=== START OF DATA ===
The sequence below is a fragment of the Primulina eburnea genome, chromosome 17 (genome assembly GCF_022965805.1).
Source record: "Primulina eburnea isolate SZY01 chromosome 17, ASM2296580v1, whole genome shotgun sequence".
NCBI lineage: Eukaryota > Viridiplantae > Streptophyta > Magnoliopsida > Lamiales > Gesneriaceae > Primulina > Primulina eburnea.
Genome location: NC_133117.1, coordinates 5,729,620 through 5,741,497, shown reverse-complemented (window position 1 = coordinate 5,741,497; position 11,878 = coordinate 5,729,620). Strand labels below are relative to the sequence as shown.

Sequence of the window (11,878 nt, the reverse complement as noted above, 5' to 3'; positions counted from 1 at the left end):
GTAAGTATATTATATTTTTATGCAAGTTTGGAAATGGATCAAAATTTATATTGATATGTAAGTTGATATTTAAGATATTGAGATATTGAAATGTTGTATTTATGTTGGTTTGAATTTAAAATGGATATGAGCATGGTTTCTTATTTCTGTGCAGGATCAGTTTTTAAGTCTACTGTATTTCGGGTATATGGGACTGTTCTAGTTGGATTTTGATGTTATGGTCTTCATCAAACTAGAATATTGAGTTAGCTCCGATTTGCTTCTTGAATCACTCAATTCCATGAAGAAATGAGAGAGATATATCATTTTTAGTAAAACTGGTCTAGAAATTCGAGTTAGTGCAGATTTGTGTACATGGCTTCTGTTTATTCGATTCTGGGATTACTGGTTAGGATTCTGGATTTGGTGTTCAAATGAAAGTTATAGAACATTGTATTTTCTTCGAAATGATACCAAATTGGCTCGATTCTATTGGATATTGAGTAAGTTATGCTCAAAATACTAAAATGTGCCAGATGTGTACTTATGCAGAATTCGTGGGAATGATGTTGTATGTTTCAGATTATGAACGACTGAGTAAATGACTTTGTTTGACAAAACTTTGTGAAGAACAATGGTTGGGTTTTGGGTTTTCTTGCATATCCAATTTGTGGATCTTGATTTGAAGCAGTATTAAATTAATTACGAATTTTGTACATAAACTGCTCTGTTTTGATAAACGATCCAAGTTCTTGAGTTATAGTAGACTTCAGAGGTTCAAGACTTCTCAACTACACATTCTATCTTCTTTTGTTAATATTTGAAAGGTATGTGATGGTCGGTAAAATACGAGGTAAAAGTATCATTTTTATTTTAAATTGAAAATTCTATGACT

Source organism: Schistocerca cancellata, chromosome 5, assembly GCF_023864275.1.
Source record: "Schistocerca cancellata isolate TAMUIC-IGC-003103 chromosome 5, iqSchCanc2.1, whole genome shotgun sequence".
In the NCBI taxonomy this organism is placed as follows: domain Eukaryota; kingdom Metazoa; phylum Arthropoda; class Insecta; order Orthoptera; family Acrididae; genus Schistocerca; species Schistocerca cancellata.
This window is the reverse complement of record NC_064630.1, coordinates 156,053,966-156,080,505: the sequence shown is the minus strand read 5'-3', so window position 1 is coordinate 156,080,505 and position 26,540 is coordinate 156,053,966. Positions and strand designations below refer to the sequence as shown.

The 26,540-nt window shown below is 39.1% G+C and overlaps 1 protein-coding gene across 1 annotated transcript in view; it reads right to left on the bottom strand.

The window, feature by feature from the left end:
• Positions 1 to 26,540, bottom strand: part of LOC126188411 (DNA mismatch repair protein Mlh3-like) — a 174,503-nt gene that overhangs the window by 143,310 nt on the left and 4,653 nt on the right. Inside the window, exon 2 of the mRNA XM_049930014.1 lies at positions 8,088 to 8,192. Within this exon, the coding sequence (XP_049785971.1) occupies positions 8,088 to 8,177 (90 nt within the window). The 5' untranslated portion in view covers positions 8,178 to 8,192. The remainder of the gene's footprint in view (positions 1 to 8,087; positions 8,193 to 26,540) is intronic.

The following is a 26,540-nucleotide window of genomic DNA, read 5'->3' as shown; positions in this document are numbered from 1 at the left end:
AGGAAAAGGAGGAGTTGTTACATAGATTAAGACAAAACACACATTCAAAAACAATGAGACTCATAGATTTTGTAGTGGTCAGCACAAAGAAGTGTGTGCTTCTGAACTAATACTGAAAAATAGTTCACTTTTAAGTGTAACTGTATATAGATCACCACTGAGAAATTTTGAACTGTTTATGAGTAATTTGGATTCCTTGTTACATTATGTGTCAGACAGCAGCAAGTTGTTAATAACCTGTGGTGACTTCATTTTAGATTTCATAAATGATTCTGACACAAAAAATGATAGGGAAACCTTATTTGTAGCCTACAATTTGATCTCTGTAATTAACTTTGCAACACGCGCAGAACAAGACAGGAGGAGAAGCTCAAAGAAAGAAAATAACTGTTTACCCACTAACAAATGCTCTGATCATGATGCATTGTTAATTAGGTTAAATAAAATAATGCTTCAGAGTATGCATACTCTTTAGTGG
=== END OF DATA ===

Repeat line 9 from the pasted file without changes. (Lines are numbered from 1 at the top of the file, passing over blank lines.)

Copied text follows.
In the NCBI taxonomy this organism is placed as follows: domain Eukaryota; kingdom Metazoa; phylum Arthropoda; class Insecta; order Orthoptera; family Acrididae; genus Schistocerca; species Schistocerca cancellata.